Singapore Summit – Take-aways (1 of 3)

flickr photo shared by stevendepolo under a Creative Commons ( BY ) license

I’m grateful that I could attend the EdTech Team Singapore Summit at Singapore American School. It’s hard to believe that this is the fourth year of the summit and my hats are off to the crew at SAS that include my friends Patrick, Paul, Jay, Heather, and Shaun. There was lots of great learning over the weekend, here are my top three take-aways:

1) BreakoutEDU – platform for unlimited creativity

flickr photo shared by GingerLewman under a Creative Commons ( BY-NC ) license

 I walked into the room for the session led by James Sanders not knowing what to expect. There, in the front of the room, sat a wooden box secured with a variety of locks. What followed was an active session where I learned a lot about the history of communication, but even more about collaboration.

BreakoutEDU is an open source game platform that is based around a starter kit that you can order or make yourself. A scenario is introduced and players uncover clues which eventually lead to unlocking the locks to ultimately open the box.

Game scenarios for a variety of contexts exist but there’s also a thriving community of Facebook users sharing ideas on how BreakoutEDU can be used in their classrooms or other contexts.

Why it matters:

BreakoutEDU provides an engaging experience for learners as they get exposure to content. It would be useful as you introduce a Unit or as a review activity. More than that, it really allows you as teacher to directly observe student’s collaboration, communication, and self-management. After the game, students can reflect on what they noticed about the game and how they might have done things differently.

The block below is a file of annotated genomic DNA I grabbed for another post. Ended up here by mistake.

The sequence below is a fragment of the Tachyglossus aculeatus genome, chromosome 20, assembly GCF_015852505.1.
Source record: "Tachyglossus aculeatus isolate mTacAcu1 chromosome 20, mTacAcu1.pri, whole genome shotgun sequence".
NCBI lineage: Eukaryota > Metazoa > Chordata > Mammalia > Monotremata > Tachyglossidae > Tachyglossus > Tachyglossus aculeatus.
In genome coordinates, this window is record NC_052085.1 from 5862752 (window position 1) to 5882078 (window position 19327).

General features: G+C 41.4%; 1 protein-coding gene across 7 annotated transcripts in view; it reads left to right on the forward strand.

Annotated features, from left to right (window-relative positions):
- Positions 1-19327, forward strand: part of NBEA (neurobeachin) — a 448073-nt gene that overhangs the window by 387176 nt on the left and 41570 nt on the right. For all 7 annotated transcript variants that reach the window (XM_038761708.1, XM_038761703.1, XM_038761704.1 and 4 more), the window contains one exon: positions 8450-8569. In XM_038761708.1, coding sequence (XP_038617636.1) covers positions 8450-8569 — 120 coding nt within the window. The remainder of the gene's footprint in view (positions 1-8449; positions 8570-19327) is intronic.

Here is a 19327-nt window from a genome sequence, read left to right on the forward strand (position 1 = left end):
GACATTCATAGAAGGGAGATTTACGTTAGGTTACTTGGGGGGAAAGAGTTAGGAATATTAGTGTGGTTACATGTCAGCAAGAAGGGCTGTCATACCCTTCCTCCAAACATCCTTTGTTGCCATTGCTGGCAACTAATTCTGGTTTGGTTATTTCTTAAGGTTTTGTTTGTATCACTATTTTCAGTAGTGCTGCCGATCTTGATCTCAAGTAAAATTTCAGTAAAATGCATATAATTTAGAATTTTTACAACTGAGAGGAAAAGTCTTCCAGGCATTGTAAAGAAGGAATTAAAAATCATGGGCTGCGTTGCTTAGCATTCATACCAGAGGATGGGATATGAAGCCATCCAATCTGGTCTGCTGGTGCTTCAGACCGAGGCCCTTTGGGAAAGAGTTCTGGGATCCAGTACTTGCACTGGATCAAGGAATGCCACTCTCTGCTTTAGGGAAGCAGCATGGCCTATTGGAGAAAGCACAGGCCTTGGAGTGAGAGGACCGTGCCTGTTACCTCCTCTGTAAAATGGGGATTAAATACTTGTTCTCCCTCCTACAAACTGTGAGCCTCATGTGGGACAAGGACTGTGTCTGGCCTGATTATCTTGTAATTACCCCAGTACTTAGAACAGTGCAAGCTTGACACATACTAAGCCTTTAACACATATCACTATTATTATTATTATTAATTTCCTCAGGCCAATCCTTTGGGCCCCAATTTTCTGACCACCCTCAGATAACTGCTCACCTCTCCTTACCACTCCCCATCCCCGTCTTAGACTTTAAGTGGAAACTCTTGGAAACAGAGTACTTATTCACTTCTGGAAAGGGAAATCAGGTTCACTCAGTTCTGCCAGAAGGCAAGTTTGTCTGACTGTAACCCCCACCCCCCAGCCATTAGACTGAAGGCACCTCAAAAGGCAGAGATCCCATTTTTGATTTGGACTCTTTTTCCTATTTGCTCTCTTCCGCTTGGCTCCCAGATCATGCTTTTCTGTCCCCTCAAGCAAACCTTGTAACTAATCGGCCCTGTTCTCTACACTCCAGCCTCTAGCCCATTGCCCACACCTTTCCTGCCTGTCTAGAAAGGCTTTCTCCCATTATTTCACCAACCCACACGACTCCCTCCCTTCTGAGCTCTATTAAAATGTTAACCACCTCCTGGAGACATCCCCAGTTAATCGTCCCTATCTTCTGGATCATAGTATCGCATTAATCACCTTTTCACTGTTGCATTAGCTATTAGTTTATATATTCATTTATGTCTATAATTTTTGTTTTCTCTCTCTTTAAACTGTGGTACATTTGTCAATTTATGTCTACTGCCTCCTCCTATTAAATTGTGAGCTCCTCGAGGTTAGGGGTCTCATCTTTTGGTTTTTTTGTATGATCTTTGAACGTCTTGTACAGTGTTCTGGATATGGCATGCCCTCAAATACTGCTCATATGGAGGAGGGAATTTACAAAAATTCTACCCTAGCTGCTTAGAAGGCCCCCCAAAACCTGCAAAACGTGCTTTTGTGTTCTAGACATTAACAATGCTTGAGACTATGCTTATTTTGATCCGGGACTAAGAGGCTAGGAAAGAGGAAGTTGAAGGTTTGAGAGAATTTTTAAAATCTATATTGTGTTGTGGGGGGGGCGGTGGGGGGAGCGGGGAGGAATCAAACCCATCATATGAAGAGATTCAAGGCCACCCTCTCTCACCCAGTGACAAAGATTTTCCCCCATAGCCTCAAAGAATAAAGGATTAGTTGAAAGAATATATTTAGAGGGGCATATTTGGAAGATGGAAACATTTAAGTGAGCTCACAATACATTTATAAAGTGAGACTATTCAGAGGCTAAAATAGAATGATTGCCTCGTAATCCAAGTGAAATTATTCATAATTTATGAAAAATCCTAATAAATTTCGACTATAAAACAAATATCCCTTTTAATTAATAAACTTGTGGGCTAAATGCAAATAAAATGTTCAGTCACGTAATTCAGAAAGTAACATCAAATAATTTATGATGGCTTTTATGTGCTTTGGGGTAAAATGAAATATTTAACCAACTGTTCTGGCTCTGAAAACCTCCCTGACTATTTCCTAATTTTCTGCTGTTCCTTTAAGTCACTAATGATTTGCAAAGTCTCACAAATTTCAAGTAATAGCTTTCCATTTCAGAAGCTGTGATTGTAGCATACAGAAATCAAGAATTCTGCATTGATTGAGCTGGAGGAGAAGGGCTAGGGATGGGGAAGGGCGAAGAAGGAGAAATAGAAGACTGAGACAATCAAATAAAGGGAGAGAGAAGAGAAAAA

Students and teachers designing their own games for the platform is a great way to engage with content and really focus on the right level of challenge in questioning. To be engaging, the puzzles need to be hard enough to be compelling and require many people to work toward solving them but still be achievable in the timeframe of the game. The platform provides a way to get teachers thinking as designers of learning experiences and that way of thinking is transferable to other types of pedagogy.

Of course, students designing puzzles and game scenarios is a great way for them to practice design thinking. Students would really have to know the content of a Unit in order to develop interesting puzzles bringing that knowledge into play. Divide your class into teams where each group creates a game and then swaps with another team to play the games. We are already planning to do a game exchange with students from the Liger Learning Center in Cambodia.

But, it’s wood… where’s the tech?

The really exciting thing, as someone interested in educational technology, are the possibilities for authentic, problem based tech use. BreakoutEDU puzzles can take players online as they search for potential answers to clues (often resulting in dead-ends and wasted effort which is a great discussion point in the debrief). You could even design a puzzle to require the use of Scratch, “hacking” a fake malware program installed via usb on their laptop, launching a drone to retrieve an out of reach clue, or even 3D printing a skeleton key to open a simple lock. The possible links with technology are only limited by one’s imagination.

How might you use BreakoutEDU in your context?

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